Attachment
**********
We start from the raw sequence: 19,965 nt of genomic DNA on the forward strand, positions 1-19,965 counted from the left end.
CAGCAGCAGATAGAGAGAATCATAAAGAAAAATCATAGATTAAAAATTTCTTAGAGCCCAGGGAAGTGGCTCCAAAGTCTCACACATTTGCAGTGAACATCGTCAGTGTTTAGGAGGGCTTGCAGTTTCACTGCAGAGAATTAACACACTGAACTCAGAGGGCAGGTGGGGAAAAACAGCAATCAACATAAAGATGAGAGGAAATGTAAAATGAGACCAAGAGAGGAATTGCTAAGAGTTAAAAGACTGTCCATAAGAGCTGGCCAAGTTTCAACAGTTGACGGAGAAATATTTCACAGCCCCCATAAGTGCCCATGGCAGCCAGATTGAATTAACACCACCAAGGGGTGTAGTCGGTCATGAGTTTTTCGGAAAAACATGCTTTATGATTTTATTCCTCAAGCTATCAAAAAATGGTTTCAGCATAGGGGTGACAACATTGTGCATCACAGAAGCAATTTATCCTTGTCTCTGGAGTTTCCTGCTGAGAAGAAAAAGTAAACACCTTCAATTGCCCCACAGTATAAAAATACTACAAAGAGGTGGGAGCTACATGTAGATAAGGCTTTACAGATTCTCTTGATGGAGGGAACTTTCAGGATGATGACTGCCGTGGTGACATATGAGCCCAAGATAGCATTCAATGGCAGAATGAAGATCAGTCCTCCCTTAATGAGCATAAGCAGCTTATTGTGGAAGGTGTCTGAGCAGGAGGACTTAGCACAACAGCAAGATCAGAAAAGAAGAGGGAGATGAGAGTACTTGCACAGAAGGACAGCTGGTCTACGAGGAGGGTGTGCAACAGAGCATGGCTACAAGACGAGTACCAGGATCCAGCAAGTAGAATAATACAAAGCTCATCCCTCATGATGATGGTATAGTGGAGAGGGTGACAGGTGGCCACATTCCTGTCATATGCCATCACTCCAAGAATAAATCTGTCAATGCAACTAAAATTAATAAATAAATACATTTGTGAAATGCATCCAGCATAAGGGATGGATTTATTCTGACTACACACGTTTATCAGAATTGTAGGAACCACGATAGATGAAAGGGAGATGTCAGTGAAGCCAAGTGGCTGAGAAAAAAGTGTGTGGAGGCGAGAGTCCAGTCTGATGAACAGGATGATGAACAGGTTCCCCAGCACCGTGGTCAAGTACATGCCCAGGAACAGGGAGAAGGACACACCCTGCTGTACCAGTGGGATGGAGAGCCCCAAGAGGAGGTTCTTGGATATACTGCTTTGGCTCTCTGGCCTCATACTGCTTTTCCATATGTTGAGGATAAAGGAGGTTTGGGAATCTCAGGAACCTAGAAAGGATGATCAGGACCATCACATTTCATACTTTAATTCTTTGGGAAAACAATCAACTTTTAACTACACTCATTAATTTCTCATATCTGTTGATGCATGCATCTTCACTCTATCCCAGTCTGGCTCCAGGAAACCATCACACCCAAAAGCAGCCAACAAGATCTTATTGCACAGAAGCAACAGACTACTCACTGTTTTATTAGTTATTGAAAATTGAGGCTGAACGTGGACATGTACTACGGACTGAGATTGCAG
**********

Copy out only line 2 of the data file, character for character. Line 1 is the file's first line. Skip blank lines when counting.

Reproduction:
CAGCAGCAGATAGAGAGAATCATAAAGAAAAATCATAGATTAAAAATTTCTTAGAGCCCAGGGAAGTGGCTCCAAAGTCTCACACATTTGCAGTGAACATCGTCAGTGTTTAGGAGGGCTTGCAGTTTCACTGCAGAGAATTAACACACTGAACTCAGAGGGCAGGTGGGGAAAAACAGCAATCAACATAAAGATGAGAGGAAATGTAAAATGAGACCAAGAGAGGAATTGCTAAGAGTTAAAAGACTGTCCATAAGAGCTGGCCAAGTTTCAACAGTTGACGGAGAAATATTTCACAGCCCCCATAAGTGCCCATGGCAGCCAGATTGAATTAACACCACCAAGGGGTGTAGTCGGTCATGAGTTTTTCGGAAAAACATGCTTTATGATTTTATTCCTCAAGCTATCAAAAAATGGTTTCAGCATAGGGGTGACAACATTGTGCATCACAGAAGCAATTTATCCTTGTCTCTGGAGTTTCCTGCTGAGAAGAAAAAGTAAACACCTTCAATTGCCCCACAGTATAAAAATACTACAAAGAGGTGGGAGCTACATGTAGATAAGGCTTTACAGATTCTCTTGATGGAGGGAACTTTCAGGATGATGACTGCCGTGGTGACATATGAGCCCAAGATAGCATTCAATGGCAGAATGAAGATCAGTCCTCCCTTAATGAGCATAAGCAGCTTATTGTGGAAGGTGTCTGAGCAGGAGGACTTAGCACAACAGCAAGATCAGAAAAGAAGAGGGAGATGAGAGTACTTGCACAGAAGGACAGCTGGTCTACGAGGAGGGTGTGCAACAGAGCATGGCTACAAGACGAGTACCAGGATCCAGCAAGTAGAATAATACAAAGCTCATCCCTCATGATGATGGTATAGTGGAGAGGGTGACAGGTGGCCACATTCCTGTCATATGCCATCACTCCAAGAATAAATCTGTCAATGCAACTAAAATTAATAAATAAATACATTTGTGAAATGCATCCAGCATAAGGGATGGATTTATTCTGACTACACACGTTTATCAGAATTGTAGGAACCACGATAGATGAAAGGGAGATGTCAGTGAAGCCAAGTGGCTGAGAAAAAAGTGTGTGGAGGCGAGAGTCCAGTCTGATGAACAGGATGATGAACAGGTTCCCCAGCACCGTGGTCAAGTACATGCCCAGGAACAGGGAGAAGGACACACCCTGCTGTACCAGTGGGATGGAGAGCCCCAAGAGGAGGTTCTTGGATATACTGCTTTGGCTCTCTGGCCTCATACTGCTTTTCCATATGTTGAGGATAAAGGAGGTTTGGGAATCTCAGGAACCTAGAAAGGATGATCAGGACCATCACATTTCATACTTTAATTCTTTGGGAAAACAATCAACTTTTAACTACACTCATTAATTTCTCATATCTGTTGATGCATGCATCTTCACTCTATCCCAGTCTGGCTCCAGGAAACCATCACACCCAAAAGCAGCCAACAAGATCTTATTGCACAGAAGCAACAGACTACTCACTGTTTTATTAGTTATTGAAAATTGAGGCTGAACGTGGACATGTACTACGGACTGAGATTGCAG